In my last post on why career change efforts fall short, I covered five reasons you are not getting interviews. But an equally vexing issue is when you do get interviews but they do not lead anywhere. You embrace networking and go for coffee after coffee but you end up with well-meaning advice and no tangible job leads. Or when you do manage to get called into a company, you get steered towards roles you don’t want. If your interviews are not putting you closer to that career change you desire, here are five things you may be doing wrong:
You treat prospective employers like the “rebound”
Career changers too often harp on the negatives from their old career, rather than the positives of their new one. So the aspiring non-profit executive who comes out of banking emphasizes lack of interest in banking over her deep interest in the non-profit’s mission as the reason for wanting a change. In this way, you treat your new career like the rebound relationship that you fall into as you recover from a bad breakup. No one, especially an employer, wants to feel like the rebound. Continue to speak positively about your old career – it was fine — but you proactively choose something else now (this very opportunity!). What are the several, specific reasons that compel you to follow your new career?
You promise to learn instead of learning already
I coached a senior communications executive who lacked social media expertise. Social media had just begun to be a marketing focus, so it wasn’t surprising that someone who started in this field decades before would still not have a lot of experience here. For a prospective employer who prioritised social media skills, this exec had planned to focus the interview on the numerous times she had picked up new skills quickly. However, this promise to learn asks an employer to take a leap of faith. A better approach would be to come in with an existing strategy — in this case, an assessment of how this organisation was using social media and ideas for how they might improve, including examples from peer organisations. This way, it’s clear that she can handle this part of the job, even if she had not in the past. In what skills do you fall short in your new career? How can you demonstrate existing knowledge, rather than just a promise to learn?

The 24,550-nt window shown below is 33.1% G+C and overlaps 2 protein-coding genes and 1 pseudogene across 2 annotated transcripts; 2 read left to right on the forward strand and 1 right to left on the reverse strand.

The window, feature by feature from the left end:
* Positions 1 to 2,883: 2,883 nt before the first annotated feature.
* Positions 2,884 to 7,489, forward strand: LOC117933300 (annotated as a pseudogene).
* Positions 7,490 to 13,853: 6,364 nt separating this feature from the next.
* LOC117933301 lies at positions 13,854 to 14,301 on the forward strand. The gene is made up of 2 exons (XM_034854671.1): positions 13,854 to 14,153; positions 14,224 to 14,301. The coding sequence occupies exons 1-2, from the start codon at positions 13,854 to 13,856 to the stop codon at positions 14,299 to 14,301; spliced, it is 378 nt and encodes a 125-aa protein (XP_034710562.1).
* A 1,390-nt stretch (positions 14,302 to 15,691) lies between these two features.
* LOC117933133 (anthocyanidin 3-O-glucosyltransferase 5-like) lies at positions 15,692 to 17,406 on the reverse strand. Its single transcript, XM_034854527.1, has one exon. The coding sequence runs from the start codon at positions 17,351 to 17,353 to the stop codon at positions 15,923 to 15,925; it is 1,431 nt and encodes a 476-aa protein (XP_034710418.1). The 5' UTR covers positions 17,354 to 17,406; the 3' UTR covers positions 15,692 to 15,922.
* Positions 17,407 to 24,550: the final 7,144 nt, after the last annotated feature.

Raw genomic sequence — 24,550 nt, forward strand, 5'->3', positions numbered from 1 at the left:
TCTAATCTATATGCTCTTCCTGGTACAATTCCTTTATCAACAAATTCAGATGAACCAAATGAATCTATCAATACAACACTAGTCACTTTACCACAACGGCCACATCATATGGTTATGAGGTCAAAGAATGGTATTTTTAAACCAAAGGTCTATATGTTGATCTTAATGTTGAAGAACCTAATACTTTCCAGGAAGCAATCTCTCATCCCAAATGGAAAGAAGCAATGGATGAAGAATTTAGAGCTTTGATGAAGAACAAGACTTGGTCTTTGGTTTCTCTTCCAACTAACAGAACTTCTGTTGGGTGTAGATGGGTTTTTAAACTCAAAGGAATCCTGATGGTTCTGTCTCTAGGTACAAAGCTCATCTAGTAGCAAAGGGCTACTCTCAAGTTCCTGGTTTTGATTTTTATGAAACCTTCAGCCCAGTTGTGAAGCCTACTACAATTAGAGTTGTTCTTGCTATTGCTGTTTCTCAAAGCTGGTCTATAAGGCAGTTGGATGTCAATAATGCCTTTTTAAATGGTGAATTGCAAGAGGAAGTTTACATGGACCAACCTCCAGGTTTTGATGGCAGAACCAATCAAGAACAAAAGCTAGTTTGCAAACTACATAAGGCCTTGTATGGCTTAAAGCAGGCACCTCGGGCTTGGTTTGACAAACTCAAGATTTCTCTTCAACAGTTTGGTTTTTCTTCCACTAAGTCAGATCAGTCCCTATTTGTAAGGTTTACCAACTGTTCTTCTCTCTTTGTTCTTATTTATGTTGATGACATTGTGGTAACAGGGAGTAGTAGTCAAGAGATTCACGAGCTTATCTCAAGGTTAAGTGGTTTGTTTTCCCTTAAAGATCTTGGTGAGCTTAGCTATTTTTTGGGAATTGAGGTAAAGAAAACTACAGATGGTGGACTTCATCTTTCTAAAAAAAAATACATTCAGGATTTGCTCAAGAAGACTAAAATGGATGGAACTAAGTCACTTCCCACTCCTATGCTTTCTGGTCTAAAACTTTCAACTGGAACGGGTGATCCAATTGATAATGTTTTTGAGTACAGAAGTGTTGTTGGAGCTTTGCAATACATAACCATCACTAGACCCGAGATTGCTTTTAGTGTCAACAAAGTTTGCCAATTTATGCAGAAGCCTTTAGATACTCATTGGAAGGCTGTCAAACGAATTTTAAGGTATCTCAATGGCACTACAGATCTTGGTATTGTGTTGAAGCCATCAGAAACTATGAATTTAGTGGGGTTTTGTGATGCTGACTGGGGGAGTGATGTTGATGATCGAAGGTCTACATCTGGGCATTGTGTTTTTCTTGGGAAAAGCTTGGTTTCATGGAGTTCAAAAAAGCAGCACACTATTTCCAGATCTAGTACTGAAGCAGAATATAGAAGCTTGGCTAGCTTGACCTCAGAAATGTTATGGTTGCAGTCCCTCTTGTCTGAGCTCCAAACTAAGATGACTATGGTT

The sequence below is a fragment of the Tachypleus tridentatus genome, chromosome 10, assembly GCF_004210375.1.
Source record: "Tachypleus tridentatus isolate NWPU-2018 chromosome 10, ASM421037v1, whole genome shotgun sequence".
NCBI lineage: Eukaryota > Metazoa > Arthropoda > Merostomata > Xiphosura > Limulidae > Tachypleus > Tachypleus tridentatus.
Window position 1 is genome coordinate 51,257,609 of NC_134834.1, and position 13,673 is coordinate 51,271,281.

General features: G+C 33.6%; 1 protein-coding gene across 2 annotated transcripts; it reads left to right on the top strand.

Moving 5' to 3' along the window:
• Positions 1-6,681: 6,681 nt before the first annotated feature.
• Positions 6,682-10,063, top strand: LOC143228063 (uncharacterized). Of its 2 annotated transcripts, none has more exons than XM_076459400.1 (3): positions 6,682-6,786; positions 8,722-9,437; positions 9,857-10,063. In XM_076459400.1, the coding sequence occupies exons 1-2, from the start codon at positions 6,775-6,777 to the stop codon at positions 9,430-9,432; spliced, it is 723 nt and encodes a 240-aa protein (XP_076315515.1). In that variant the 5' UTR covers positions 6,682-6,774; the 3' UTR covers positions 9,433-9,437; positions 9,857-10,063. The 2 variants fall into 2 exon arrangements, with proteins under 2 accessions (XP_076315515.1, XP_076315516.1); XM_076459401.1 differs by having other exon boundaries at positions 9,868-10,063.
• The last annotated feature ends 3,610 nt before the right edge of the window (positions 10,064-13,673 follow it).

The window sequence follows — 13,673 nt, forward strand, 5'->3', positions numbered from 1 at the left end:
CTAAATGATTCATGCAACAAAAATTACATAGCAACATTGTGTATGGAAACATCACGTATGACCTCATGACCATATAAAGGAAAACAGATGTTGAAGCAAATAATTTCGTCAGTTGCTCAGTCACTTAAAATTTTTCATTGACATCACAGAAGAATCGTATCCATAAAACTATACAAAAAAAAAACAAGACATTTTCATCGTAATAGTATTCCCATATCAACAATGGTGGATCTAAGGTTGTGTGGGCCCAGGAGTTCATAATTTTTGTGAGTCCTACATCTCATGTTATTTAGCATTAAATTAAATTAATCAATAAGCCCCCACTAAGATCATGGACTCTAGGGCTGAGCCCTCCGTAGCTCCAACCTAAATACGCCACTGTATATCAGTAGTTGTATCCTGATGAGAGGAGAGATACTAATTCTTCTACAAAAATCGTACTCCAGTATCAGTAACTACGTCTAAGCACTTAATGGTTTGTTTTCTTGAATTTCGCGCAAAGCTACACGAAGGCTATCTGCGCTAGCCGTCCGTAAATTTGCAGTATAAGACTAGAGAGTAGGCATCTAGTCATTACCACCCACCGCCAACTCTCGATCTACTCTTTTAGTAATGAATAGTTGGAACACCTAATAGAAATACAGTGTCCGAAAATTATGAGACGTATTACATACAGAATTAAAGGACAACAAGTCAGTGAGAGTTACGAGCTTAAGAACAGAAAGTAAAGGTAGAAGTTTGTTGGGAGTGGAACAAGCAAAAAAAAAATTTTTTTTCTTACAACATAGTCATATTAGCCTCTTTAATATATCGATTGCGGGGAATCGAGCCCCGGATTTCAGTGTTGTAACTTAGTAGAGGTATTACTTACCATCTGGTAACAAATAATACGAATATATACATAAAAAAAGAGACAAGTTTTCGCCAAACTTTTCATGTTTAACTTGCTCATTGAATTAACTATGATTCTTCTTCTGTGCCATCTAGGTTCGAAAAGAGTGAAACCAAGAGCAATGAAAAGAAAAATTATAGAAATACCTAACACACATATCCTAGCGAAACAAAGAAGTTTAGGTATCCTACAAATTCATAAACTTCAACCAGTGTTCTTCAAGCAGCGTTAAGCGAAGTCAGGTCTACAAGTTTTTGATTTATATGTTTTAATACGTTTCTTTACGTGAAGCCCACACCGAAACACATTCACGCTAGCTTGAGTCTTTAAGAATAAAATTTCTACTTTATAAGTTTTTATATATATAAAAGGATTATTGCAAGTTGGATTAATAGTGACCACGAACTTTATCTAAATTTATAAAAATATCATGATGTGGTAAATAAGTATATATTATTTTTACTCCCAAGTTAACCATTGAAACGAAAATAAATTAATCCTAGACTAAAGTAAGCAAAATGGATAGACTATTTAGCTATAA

You assume your experience translates 1:1
On the recruiting side, I interviewed a former executive director of a youth organisation for a leadership role at an education institution. The youth constituency would have been the same, but the roles were different. Though the education role was on the leadership team, it was not the top role at the school. This candidate would not be qualified for the top role as he had never run a school, and there were several areas (e.g., curriculum design) with which he had zero experience. However, during the interview, it became very clear that this candidate did not appreciate how much he still had to learn. In this way, he came across as arrogant and naïve. This is the opposite problem of promise-to-learn; in this case, you know too much. Absolutely share what you know and think but don’t make sweeping or absolute recommendations. Are you overreaching about what you know or what you can contribute in your new career?
You don’t accommodate for culture
When I moved from banking to media, I had to relearn how to dress. The dark navy blue suit wasn’t inappropriate, but it was out of touch. Furthermore, the directness of communication in banking didn’t go over well with media colleagues. I had to leave room for more small talk before a meeting and not dive so quickly into an agenda. If I hadn’t adjusted for my new culture, I would have stuck out as someone who didn’t get it or refused to get it. Transitioning to a new career isn’t just about technical knowledge, but also about culture, style and relationships. During the interview process candidates are assessed for these soft skills as well. (So you may be wondering: why did I still make the transition before having to change style? I was brought in as a consultant in an urgent timeframe where my no-nonsense banking style happened to be an asset. But as I decided to stay on in this new industry, I adapted to its culture over time.) Are you adapting to the culture of the new industry and/or role you are targeting?
You give up too soon
So you flex to the culture, you show an appropriate balance of learning your new career but not appearing too arrogant about what you know, and you show genuine interest in your new career, not just rebounding from your old one….But you still haven’t gotten any jobs. In this case, look at your numbers. How many interviews have you been on? Is it just a few that haven’t converted? Any one job may not come your way through no fault of your own – it goes to an internal, budget gets cut, someone else just fits better. Getting dinged for any one job is not a sign you should give up on your career change. You may just need more chances – more job leads, more interviews. Are you giving up too soon?
Reinvent Your Career would like to thank forbes where this article first appeared.